While investment banks were buying trading systems, fintech was still a new phenomenon. Since the major bulge bracket firms built their own software, vendors had a difficult time generating business. Firms were seeking a proprietary edge and they were willing to invest capital in IT. CIOs would talk to reporters about their latest projects. Yet we were constantly speaking to vendors selling software, hardware, and data.
We often reported on the feuds between market data vendors such as Dow Jones vs. Reuters or Reuters vs. Telerate. What were they fighting about then? Well, you will be surprised to hear it was often about fixed income data. Cantor Fitzgerald was supplying Telerate with Treasury prices and charging it a lot of money. Bloomberg, which began with prices from Merrill Lynch, was already a force to reckon with and was adding news and analytics. And there was always drama and intrigue. In the '90s, Reuters was planning to build a Bloomberg killer, and later it was Bridge Information Systems building a juggernaut. A decade later, upstarts like ACTIV Financial would apply hardware acceleration to speeding up market data for options traders.
As we transitioned into the 2000s, the big topic in IT was Y2K, and soon decimalization would set the stage for penny pricing in stocks, leading to dramatic changes in equity market structure, the proliferation of ECNs and Regulation NMS. Fast-forward ten years -- who could predict we'd be writing about high-frequency trading, complex order types, and dark pool investigations, not to mention electronic trading in fixed income and swap execution facilities for derivatives, all of which has been fueled by groundbreaking advances in technology. And this barely scratches the surface of what's ahead for capital markets with crowd-sourced earnings estimates, robo-advisers, social investing platforms, digital currency exchanges, and big data analytics, already evolving and attracting investments.
As the Internet impacted everyone's business and lives, WS&T's content evolved to meet our readers' needs. WS&T went online, published digital issues, created daily online newsletters, and offered webcasts, face-to-face events, and roundtable discussions. We also experimented with virtual trade shows.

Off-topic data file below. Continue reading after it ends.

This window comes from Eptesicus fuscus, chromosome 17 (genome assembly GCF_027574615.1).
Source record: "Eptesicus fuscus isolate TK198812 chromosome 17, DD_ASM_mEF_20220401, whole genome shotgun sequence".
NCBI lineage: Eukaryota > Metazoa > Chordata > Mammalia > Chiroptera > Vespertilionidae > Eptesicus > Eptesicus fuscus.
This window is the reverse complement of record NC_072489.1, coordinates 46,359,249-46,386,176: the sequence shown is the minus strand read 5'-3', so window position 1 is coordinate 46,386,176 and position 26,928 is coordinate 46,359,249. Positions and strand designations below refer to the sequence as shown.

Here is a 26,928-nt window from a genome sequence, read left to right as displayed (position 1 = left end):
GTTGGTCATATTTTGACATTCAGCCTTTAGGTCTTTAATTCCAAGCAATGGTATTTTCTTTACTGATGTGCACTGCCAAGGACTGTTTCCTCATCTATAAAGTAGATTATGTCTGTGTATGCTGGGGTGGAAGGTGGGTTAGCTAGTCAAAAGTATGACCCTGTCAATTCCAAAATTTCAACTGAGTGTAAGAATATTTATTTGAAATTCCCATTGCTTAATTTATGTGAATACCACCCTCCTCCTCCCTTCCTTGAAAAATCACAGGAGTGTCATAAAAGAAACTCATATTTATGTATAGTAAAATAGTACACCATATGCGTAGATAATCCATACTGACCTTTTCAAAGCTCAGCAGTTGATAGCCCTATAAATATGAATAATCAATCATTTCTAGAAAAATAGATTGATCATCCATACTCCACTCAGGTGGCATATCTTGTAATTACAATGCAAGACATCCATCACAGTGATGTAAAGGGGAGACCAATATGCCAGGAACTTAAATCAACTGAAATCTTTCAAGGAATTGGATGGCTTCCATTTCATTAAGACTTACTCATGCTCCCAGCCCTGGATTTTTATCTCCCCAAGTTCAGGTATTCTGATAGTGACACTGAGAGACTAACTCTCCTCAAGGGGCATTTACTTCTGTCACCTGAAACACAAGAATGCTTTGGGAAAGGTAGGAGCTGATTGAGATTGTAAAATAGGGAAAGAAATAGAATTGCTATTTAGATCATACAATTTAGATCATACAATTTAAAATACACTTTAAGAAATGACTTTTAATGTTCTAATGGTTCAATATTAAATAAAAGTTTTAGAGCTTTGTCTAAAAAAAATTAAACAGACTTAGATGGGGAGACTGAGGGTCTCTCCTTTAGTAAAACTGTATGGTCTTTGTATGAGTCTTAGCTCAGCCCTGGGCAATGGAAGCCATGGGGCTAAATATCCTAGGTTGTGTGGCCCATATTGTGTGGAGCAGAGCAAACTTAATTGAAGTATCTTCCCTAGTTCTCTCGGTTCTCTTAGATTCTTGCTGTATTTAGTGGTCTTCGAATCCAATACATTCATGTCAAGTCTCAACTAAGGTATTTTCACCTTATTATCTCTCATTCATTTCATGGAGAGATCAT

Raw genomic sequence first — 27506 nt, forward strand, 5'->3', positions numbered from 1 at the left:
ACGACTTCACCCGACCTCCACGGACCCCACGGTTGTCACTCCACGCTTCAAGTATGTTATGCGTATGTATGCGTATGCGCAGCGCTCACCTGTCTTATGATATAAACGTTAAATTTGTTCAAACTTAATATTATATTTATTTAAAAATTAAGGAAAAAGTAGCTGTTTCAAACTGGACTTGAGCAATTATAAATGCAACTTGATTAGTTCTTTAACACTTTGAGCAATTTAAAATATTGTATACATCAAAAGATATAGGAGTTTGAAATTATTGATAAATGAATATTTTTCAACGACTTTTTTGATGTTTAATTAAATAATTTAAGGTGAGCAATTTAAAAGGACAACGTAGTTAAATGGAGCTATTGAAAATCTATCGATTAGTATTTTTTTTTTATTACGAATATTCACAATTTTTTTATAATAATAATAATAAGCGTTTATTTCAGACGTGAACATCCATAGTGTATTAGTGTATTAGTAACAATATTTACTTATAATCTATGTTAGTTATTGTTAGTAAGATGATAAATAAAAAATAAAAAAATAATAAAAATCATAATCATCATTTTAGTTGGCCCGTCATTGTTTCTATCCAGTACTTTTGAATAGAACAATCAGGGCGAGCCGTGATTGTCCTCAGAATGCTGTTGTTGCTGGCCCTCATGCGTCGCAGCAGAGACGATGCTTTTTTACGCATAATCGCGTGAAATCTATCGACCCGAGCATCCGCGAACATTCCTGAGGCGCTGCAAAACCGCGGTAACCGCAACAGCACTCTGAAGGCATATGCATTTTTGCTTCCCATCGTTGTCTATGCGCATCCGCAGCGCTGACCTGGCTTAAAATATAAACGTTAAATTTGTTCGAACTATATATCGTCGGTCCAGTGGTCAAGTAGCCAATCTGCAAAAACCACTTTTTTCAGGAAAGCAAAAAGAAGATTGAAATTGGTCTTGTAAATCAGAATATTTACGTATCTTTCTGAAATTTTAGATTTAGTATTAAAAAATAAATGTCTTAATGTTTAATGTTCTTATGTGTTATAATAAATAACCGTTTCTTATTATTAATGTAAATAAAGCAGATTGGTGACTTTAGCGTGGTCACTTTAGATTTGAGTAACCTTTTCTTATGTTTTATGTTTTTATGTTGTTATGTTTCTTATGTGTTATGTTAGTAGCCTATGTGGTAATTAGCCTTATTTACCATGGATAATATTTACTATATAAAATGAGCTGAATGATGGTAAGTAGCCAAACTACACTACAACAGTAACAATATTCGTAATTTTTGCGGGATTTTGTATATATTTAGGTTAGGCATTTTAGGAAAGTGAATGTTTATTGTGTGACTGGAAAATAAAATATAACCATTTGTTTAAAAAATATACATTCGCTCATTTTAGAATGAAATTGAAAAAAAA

Regardless of the medium, WST's content has always stood for quality, independence, objectivity, and professionalism. I am proud to have worked with some of the best editors in the business, starting with Pavan Sahgal who created the brand, tirelessly building it from startup to success, along with Elizabeth Katz, our first publisher. I also want to acknowledge Kerry Massaro, who took over from me as editor of Wall Street & Technology, and who later launched Advanced Trading, a WST spinoff about electronic trading on the buy side. Writing for Advanced Trading was very rewarding and the brand had many fans. I also want to thank Gregory MacSweeney, our editorial director who is not only a terrific editor and journalist, but someone who has courageously led WST and our entire group through website redesigns, strategy shifts, and transformations from print into online, digital, and social media.
None of this would be possible without trusted sources and relationships with industry professionals who have shared news and patiently explained complex topics to me. I value these relationships and I hope to continue them in the future.
As I say farewell, I am optimistic that I will stay in touch. My email address is email@example.com or via Twitter, @ischmerken. You can also reach me on Linkedin.
Thanks to everyone who has supported Wall Street & Technology through the years and has valued our insights. Rather than say goodbye, I view this as the beginning of a new adventure. I plan to keep writing about the industry, so catch me on other venues. See you around.Ivy is Editor-at-Large for Advanced Trading and Wall Street & Technology. Ivy is responsible for writing in-depth feature articles, daily blogs and news articles with a focus on automated trading in the capital markets. As an industry expert, Ivy has reported on a myriad ... View Full Bio